Weekend Cooking 1/19, with recipes for Banana Cake and Black Bean Soup.

What Are You Reading Monday is hosted by Sheila at Book Journey, with a kid/teen version hosted by Unleashing Readers.

What are you and your family reading this week?  

Sunday, January 19, 2014

Weekend Cooking 1/19

Each weekend, Beth Fish Reads hosts Weekend Cooking.  This is perfect for me since I love food and cooking almost as much as I love books!

I had a difficult week, with a lot going on and a bad flare-up of my chronic illness, so we relied a lot on take-out and left-overs (and went out for my son's 16th birthday). But two recipes stand out:

My son requested his favorite cake for his birthday, Banana Cake with Cream Cheese Frosting. I used the Cooking Light recipe at the link, but left out the coconut and pecans on top (two things both of my sons hate!) and instead decorated it with sliced bananas and strawberries, like my mom used to when I was a kid. Everyone loves this cake - both of my sons request it for every birthday!

And on Friday, though I was still feeling bad, I managed to make my Black Bean Soup (recipe below), a very easy, quick soup that is delicious. I got to finally try out the new immersion blender my husband gave me for my birthday last summer - so cool! I love it, and it is so much easier to use and easier to clean up than using a regular blender. I can't wait to experiment with it some more.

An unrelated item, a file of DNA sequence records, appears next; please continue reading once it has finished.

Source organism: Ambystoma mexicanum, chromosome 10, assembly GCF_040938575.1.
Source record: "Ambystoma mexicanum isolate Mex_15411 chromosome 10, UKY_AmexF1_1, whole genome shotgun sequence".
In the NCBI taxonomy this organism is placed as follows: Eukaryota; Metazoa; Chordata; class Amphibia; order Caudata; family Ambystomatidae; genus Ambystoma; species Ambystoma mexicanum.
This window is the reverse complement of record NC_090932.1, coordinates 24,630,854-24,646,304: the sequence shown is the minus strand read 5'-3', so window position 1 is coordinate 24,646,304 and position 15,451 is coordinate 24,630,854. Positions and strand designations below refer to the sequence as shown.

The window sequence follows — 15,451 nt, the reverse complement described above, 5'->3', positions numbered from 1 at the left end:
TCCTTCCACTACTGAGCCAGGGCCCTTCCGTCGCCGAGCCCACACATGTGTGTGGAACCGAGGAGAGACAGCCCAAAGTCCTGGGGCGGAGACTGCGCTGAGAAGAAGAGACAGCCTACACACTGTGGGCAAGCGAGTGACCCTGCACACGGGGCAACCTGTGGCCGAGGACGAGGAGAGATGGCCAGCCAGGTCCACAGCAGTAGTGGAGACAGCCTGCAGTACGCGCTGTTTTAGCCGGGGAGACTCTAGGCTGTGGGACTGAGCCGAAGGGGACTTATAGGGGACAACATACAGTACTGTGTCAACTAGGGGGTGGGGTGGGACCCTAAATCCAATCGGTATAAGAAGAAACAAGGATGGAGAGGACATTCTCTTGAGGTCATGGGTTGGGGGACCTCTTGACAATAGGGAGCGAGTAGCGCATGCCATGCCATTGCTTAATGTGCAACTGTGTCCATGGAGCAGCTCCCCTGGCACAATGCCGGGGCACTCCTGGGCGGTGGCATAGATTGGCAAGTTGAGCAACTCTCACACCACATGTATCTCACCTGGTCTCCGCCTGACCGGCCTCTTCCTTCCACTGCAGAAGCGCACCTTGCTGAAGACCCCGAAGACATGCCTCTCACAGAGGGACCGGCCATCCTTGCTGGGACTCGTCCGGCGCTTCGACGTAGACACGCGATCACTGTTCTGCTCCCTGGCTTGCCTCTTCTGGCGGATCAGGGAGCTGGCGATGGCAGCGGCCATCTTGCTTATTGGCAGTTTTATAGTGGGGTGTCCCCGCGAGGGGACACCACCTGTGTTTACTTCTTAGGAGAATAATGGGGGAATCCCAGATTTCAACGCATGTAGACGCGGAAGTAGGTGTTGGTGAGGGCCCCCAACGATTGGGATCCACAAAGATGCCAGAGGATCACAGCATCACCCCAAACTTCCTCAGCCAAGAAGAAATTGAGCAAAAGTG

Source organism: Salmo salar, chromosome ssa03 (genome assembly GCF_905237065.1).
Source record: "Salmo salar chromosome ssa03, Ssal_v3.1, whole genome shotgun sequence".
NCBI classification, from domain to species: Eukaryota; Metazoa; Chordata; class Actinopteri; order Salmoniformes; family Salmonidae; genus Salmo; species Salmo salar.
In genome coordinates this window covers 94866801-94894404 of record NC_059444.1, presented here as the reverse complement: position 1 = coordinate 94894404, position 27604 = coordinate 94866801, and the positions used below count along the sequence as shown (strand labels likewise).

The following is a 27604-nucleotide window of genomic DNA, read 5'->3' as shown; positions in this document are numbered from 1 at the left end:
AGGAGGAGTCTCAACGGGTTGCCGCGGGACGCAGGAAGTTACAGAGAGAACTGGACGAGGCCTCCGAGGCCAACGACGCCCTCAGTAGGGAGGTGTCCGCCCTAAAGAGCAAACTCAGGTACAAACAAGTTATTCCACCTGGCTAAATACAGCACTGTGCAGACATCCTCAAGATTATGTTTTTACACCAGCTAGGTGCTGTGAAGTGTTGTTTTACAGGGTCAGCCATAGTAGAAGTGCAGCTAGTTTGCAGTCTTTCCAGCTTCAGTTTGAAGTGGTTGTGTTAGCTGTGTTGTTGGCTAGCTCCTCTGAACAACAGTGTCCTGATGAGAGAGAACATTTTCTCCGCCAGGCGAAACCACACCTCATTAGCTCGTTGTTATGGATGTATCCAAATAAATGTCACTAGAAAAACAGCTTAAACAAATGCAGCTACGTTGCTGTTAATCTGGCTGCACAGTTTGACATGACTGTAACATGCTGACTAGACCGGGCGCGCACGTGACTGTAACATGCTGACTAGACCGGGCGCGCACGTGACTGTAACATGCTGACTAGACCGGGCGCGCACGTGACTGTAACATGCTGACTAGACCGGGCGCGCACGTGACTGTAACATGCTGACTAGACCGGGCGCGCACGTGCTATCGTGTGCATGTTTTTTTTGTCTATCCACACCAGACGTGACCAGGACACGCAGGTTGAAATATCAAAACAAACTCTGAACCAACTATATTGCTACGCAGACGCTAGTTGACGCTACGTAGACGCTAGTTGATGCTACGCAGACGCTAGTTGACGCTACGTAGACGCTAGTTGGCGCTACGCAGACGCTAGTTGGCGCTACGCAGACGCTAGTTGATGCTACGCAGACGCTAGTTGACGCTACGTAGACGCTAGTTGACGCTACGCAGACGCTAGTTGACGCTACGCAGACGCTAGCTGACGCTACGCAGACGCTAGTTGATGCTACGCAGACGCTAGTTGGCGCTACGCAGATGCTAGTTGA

Hope you are enjoying good food and fun cooking this week also!
Black Bean Soup
(Serves 6)
This recipe is very quick and easy, resulting in a tasty, low-fat, vegetarian soup that is creamy and filling (gluten-free, dairy-free, vegan)

1 large onion, chopped
3 teaspoons minced or crushed garlic
1 jalapeno, minced
3 medium carrots, chopped small or grated
2 teaspoons olive oil
32 oz. (2 cans) chicken or vegetable broth
1 cup water
4 cans black beans, rinsed and drained
Bay leaf
1/8 teaspoon cayenne pepper
1 teaspoon cumin
1/2 teaspoon oregano
1/2 teaspoon of sea salt
Fresh ground pepper, to taste